What Do You Take With You In Your Trail Pack?
When I ride the trails, I always have my trail pack with me, and depending on where I am or who I’m with will determine what I have with me. Extra weight is extra weight no matter what form it’s in, be it Gatorade, sandwiches or zip ties, every ounce has to be controlled by you, the rider.
Always be prepared when riding, something as simple as electrical tape might mean the difference between riding or walking back to your truck. You can’t take your toolbox with you, but you can take a few items that will do the job in a pinch. This is a list of things I have in my trail pack.
What I Carry In My Trail Pack
- Cell Phone
- Signal Smoke
- Signal Flares
- First Aid Kit
- Ace Bandage
- Master Link
- Spare Tube
- Air Pump
- Electrical Tape
- JB Weld
- Hex Wrenches
- Socket Set
- Multi-bit Screwdriver
- Clif Bars
- Backup Gloves
- Rubber Gloves
Let’s Start With Emergency Equipment
Every rider knows there is a certain level of risk involved with riding a dirt bike. Flying through the trees on 250lbs of metal powered by explosions can get you hurt, so make sure someone can find you if you accidentally climb a tree or take a shortcut down a mountain. No matter how good of a rider you are, you will never be better than sh*t happens. The following are emergency items I have in my trail pack EVERY time I ride.
Ride With A Cell Phone
No matter where I am riding I will always have, at a minimum, a fully charged cell phone in my trail pack. I take a pre-paid flip phone I bought at Walmart for $15. The phone is not activated, but if the phone has reception I can call 911.
I don’t like to take my smartphone on the trail with me because I like it and I don’t want to have to replace it. If I am going on a long ride, I will wrap my nice phone in a small towel for some cushion, then put the wrapped phone in a zip lock bag to keep it dry.
Whistle: A $.99 white could save your life. You can’t yell as loud as you can blow a whistle, and you can blow a whistle a lot longer than you can yell.
Signal Smoke: I carry a signal smoke stick that burns orange smoke for one minute, and is visible for 5 miles. Orange smoke is the universal help signal, and any law enforcement or EMS that sees the smoke will respond. And if local authorities don’t see the smoke, anyone with common sense who sees it will call it in. Signal smoke isn’t cheap, (about $15) but it’s priceless when it saves your life.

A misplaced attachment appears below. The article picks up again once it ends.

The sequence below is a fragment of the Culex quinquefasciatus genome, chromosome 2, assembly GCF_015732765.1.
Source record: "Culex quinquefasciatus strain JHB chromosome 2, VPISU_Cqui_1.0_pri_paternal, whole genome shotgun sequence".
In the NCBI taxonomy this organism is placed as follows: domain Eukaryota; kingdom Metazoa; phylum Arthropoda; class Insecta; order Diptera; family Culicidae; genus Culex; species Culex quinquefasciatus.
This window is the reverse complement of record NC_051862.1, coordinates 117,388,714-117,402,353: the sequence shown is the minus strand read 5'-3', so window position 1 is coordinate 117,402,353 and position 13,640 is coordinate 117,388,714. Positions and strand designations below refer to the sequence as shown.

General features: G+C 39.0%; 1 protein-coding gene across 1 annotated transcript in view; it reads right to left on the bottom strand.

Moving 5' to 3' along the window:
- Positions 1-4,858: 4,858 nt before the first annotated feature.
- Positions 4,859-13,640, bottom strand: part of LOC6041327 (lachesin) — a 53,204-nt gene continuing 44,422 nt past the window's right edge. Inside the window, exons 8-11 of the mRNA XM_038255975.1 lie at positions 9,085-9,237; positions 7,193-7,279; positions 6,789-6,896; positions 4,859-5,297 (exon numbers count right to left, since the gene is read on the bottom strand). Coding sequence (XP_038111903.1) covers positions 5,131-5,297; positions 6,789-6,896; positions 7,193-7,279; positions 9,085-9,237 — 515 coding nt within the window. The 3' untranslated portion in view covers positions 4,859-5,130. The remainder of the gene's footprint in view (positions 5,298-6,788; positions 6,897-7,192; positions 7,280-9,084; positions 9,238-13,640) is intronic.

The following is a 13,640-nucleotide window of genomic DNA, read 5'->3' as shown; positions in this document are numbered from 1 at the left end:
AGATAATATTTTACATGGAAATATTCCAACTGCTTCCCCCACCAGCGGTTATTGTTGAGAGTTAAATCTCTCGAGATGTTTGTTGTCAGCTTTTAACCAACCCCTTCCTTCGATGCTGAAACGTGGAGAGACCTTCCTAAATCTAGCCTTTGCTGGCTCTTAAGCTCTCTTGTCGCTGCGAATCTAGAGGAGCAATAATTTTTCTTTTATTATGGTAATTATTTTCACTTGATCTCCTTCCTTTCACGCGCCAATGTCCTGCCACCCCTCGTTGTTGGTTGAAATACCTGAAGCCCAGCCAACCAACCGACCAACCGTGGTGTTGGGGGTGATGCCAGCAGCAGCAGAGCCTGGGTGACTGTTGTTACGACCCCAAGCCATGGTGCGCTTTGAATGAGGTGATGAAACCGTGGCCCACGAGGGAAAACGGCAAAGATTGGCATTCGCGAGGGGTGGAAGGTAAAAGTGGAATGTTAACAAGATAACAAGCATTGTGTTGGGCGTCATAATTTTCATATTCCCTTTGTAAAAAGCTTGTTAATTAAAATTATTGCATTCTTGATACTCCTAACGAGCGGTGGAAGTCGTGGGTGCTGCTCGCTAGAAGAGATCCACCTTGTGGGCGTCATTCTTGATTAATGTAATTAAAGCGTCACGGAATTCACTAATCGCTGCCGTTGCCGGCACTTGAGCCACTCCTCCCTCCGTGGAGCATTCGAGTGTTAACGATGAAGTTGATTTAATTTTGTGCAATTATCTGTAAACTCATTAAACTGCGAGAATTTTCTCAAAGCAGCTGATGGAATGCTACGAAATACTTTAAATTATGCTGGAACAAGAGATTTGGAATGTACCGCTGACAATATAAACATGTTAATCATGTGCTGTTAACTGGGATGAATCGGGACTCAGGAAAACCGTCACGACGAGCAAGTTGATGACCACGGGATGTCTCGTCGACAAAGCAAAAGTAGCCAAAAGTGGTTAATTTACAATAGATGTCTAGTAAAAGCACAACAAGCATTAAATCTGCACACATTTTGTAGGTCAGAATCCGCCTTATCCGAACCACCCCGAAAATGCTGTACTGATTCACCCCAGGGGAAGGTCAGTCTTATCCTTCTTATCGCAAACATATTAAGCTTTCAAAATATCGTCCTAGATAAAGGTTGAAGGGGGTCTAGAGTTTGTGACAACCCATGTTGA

Signal Flares: If you find yourself stranded at night, signal smoke won’t do any good, so I also have a four-pack of aerial flares in my trail pack. These flares shoot up 450 feet into the air, burn for 7 seconds, and burn at 16,000 candelas. If anyone is outside and one of these goes off, it’s tough to miss.
Side Note: Do NOT play with emergency flares or smoke, I set off an emergency smoke flare when I was a kid and the sheriff and EMS didn’t appreciate the false alarm. If I were older, I would have received a considerable fine.
First Aid On The Trails
First Aid Kit: I keep a basic first aid kit in my trail pack, mine is no bigger than a bar of soap, and I got it free from the American Red Cross. My tiny first aid kit includes bandages, plastic tweezers, and alcohol swabs, but I mainly have it for the instant cold pack. If I go down and sprain something, I can get cold on it immediately to avoid swelling. However, a cold pack will not fix my dented exhaust.
I do keep a full kit at the camp/truck with all the big stuff like gauze, hydrogen peroxide, sutures, etc.
Another Side Note: Don’t try to stitch something if you don’t know how to do it, using tape will work until a medical professional can get to the injury.
Ace Bandage: An Ace Bandage can serve multiple purposes; compression for sprains, securing a cold pack, holding a splint in place, wet with cool water to treat exhaust pipe burns, etc. An Ace Bandage is one of the most versatile tools in your trail pack, and they don’t cost much.
Basic Supplies For Your Trail Pack
I would rather be hungry and thirsty than stranded, so tools take priority over food when preparing my trail pack, I can’t fix my dirt bike with a banana. These tools will cover almost anything on the trail. When I get a flat tire, I can still get back to the truck, when my handlebars are broken, I have bigger problems.
Master Link: If you manage to break a chain, a master link will get you back to the truck.
Spare Tube: You only need to pack the front tube. In a… pinch… You can shove a 21-inch tube in the rear tire.
Air Pump: A spare tube won’t do you much good without a way to fill it!
Spare Spark Plug: A fouled spark plug sill strand you just as easy as a flat tire.
Tape: electrical tape is the way to go, it can be used for easy waterproofing, and in an emergency can be used for compression or to secure a splint. Stay away from duct tape. Yes, in any other situation duct tape is the king of tape, but it’s useless when it gets wet. Plus, 10 feet of duct tape is 10x bigger than 10 feet of electrical tape, so you’re using up a lot of space in your trail pack. (I may have exaggerated, but you know what I mean)